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Ike Jackson



"Ike Jackson slugged a pair of homers to pace the Commodores to a 10-4 win over Edmonton at Saskatoon."

--Saskatoon Newspaper, June 20, 1958



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Negro Leaguer of the Month

December, 2009

Isiah "Ike" Jackson
Born: May 1, 1923 in Darling, Mississippi
Died: April 7, 1964 in Fresno, California
Ht:6'-1", Wt: 220
Batted and threw right
Position: catcher, first base, outfield
Playing Years: 1951-1957

Teams: Kansas City Monarchs, Carlsbad Potashers, Midland Indians, Regina Braves, Saskatoon Commodores

Ike Jackson was one of the last great slugging catchers in the Negro Leagues, having his greatest success as the Negro Leagues were nearing the end.

After several years of top black semipro ball, Jackson joined the '51 Kansas City Monarchs at age 28 and played catcher, right field, and occasionally first base when player-manager Buck O’Neil needed a rest.  Other stars on the team included Ernie Banks, Hank Baylis, Connie Johnson, Lefty LeMarque and Bonnie Serrell.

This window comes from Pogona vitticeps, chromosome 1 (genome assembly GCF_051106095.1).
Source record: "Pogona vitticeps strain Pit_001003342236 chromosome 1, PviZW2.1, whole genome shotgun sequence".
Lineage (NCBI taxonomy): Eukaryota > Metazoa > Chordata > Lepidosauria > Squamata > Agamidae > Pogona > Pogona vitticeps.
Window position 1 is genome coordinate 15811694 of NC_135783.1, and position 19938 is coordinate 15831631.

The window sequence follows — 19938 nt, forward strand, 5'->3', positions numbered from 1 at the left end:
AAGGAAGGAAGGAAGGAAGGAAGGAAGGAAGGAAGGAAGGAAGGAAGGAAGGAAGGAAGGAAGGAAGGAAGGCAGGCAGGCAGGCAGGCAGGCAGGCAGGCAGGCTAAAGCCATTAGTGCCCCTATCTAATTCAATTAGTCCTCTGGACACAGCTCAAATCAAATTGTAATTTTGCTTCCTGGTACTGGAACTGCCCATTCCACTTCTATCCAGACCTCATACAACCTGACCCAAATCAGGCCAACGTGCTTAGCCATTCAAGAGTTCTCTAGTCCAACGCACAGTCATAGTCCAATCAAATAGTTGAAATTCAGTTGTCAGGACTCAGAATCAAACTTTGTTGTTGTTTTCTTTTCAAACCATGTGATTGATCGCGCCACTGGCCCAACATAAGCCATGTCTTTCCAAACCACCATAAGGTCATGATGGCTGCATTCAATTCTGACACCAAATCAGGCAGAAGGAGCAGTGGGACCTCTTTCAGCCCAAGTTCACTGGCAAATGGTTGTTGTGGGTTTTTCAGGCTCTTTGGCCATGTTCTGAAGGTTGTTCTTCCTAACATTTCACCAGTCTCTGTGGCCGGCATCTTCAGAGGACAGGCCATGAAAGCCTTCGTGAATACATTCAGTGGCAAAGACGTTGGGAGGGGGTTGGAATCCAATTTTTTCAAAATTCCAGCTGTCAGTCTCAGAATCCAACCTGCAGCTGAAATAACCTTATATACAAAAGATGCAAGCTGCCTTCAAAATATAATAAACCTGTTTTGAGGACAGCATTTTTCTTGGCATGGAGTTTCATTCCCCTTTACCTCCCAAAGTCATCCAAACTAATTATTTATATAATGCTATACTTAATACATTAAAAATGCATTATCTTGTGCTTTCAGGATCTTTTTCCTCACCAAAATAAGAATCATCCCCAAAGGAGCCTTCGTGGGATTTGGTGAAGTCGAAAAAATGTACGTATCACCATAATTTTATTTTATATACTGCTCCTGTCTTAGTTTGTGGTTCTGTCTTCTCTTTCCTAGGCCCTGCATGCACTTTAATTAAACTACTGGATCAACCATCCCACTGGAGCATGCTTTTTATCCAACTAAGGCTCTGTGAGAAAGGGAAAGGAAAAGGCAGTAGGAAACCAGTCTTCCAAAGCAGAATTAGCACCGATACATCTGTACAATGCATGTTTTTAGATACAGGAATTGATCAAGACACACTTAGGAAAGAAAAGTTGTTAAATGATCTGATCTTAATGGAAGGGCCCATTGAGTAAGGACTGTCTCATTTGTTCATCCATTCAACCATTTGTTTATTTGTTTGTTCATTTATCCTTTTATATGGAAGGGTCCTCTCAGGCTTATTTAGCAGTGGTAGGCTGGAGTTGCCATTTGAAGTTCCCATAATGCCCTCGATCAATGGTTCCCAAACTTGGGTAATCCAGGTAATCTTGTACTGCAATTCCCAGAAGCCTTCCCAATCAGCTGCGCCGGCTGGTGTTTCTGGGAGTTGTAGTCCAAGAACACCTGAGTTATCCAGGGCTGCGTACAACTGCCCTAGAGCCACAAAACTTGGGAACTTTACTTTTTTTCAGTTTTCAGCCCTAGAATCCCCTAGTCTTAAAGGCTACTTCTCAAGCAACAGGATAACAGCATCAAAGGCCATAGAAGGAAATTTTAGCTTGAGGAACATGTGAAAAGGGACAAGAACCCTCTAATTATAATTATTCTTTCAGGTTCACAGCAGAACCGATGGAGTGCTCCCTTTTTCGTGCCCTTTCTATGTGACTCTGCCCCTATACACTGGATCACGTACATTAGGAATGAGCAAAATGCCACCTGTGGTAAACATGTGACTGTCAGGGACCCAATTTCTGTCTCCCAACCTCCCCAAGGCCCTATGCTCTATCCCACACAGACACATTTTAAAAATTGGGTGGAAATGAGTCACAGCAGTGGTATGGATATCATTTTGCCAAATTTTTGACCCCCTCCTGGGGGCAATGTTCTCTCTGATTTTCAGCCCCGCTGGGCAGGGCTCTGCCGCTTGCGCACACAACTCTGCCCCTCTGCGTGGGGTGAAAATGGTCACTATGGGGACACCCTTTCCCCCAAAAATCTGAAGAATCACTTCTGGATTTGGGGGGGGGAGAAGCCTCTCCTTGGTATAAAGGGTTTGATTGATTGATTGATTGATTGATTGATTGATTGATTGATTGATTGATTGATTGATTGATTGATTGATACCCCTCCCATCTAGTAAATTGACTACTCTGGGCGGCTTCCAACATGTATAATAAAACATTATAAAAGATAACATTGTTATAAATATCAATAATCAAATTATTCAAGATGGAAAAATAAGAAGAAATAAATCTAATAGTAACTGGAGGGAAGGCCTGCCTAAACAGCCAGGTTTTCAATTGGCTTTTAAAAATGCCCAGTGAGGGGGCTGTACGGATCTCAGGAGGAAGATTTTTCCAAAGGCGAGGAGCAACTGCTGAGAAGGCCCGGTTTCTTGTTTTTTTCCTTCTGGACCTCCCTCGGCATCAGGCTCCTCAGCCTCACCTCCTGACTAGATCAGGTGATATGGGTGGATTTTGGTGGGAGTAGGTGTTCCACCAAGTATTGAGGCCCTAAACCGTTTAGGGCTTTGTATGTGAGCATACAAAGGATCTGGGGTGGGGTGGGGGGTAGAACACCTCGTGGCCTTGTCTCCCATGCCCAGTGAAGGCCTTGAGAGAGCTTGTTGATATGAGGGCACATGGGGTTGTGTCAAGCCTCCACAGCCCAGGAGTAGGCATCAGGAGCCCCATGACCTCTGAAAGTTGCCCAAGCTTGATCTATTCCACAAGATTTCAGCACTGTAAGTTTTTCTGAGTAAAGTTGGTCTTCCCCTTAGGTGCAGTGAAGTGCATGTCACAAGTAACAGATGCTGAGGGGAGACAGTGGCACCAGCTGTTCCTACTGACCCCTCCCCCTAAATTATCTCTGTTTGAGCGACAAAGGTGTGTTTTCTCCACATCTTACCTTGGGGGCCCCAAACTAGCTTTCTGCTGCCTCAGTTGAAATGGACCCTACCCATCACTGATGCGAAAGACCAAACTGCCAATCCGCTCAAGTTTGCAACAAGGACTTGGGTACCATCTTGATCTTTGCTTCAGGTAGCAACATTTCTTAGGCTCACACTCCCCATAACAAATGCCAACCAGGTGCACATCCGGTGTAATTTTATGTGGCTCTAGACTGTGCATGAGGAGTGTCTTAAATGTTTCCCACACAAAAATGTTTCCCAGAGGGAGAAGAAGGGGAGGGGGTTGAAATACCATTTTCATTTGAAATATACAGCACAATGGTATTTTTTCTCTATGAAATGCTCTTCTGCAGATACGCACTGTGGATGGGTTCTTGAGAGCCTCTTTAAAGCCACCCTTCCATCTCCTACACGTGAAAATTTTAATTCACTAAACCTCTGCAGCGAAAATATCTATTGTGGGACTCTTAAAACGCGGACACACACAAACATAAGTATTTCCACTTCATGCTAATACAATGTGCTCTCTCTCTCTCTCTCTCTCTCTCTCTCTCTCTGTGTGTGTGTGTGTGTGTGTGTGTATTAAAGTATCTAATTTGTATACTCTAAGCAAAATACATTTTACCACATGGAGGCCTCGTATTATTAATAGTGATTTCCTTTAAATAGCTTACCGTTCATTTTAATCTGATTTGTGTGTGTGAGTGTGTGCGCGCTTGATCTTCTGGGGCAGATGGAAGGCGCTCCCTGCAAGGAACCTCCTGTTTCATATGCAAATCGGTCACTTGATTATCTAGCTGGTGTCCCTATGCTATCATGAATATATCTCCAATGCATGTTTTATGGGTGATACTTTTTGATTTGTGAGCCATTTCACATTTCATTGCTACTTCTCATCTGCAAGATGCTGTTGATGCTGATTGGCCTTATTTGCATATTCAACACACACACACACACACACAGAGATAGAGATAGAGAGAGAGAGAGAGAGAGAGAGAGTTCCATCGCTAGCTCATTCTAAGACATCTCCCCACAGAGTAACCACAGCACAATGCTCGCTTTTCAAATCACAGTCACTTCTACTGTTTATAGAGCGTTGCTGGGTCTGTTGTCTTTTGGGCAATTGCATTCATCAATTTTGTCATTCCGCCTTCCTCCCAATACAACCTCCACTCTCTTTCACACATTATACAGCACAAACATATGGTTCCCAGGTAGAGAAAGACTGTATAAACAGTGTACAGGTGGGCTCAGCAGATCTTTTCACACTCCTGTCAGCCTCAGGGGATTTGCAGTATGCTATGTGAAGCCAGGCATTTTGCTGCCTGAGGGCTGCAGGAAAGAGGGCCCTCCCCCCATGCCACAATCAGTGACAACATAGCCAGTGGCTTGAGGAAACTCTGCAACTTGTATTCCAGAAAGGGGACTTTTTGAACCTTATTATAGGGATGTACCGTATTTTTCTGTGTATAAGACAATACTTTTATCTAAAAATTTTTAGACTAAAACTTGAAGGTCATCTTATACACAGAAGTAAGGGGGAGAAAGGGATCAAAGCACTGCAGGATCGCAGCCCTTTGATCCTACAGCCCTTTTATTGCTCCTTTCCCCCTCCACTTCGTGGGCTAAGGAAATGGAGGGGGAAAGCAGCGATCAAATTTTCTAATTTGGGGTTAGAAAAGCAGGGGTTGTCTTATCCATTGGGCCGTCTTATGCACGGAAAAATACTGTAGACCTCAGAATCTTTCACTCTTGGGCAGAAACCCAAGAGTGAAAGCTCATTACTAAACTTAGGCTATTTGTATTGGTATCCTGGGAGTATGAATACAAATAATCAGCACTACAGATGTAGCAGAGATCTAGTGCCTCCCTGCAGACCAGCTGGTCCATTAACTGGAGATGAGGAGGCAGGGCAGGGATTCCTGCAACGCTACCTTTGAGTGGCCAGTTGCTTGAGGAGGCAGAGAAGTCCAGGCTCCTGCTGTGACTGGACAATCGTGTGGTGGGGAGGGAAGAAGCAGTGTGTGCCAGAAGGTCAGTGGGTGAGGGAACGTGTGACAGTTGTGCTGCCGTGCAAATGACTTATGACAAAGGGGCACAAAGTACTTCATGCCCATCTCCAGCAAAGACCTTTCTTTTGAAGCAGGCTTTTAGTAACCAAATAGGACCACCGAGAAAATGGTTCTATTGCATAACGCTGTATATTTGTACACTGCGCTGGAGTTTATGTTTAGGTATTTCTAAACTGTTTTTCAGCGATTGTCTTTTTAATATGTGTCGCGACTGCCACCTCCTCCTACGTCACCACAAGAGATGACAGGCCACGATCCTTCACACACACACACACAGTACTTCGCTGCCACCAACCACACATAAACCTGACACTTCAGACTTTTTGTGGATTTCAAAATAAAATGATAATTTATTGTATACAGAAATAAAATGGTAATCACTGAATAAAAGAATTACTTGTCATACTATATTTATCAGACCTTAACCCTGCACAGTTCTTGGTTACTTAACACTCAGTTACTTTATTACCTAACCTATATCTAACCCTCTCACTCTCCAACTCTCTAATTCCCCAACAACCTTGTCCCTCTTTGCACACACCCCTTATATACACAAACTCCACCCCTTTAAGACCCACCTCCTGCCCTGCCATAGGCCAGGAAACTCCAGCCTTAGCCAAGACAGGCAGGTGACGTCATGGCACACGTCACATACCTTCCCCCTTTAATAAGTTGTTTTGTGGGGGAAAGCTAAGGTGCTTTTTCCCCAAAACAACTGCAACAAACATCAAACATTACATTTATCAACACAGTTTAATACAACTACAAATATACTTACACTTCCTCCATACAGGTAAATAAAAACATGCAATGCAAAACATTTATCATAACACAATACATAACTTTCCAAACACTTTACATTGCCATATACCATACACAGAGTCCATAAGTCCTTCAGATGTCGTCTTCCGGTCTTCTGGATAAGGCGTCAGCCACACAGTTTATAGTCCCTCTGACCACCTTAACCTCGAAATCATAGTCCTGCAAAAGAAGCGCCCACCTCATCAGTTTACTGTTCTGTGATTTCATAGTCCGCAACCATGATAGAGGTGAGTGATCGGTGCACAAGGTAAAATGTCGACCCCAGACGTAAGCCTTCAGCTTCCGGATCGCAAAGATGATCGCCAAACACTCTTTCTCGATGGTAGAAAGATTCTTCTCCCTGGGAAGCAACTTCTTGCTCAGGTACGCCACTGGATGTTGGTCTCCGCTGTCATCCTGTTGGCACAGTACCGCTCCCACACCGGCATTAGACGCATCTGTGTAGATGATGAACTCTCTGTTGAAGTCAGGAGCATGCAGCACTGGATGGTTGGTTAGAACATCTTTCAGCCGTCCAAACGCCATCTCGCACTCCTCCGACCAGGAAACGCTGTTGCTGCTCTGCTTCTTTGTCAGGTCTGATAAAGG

In ’52, Jackson became the full-time catcher, and turned into a first-rate receiver, working with a fine staff featuring Johnson, Booker McDaniels, Gene Richardson and Hank Mason. 

After a month with the Monarchs in ’53, Jackson claimed to be five years younger than he actually was, and was signed to a minor league contract with the Carlsbad Potashers of the Class C Longhorn League, where he made mincemeat of the competition. 

In ’53, Jackson batted .388 in 122 games to lead the league, with 190 hits, 28 doubles, 12 triples and 18 homers.  In ’54, Jackson almost repeated his ’53 numbers with a .383 average, good for fourth in the league, with 215 hits, 48 doubles, 10 triples and 26 homers.  Jackson’s 26 dingers paled in comparison to the league leader, though, as Joe Bauman blasted 72, the most in Organized Baseball history!--we won’t include the steroid-aided Barry Bonds’s 73 in 2001.

After another successful season in ’55 (.299, 36 doubles, 6 triples, 12 homers), Jackson was promoted to the Midland Indians of the Class B Southwestern League where he batted .347, with 38 doubles, 6 triples and 31 homers, fifth most in the league.

Despite a career average of .355 in the minors, Jackson quit Organized Baseball at age 33 and ventured up to Canada where he spent the rest of his career.

In 1957, Jackson was signed by the Regina Braves of the Western Canada League, and the following season he played for the Saskatoon Commodores of the same league, helping them win the league pennant with his powerful hitting and fine catching.

Jackson died a month short of his 40th birthday.

*Some information provided by the website www.attheplate.com.
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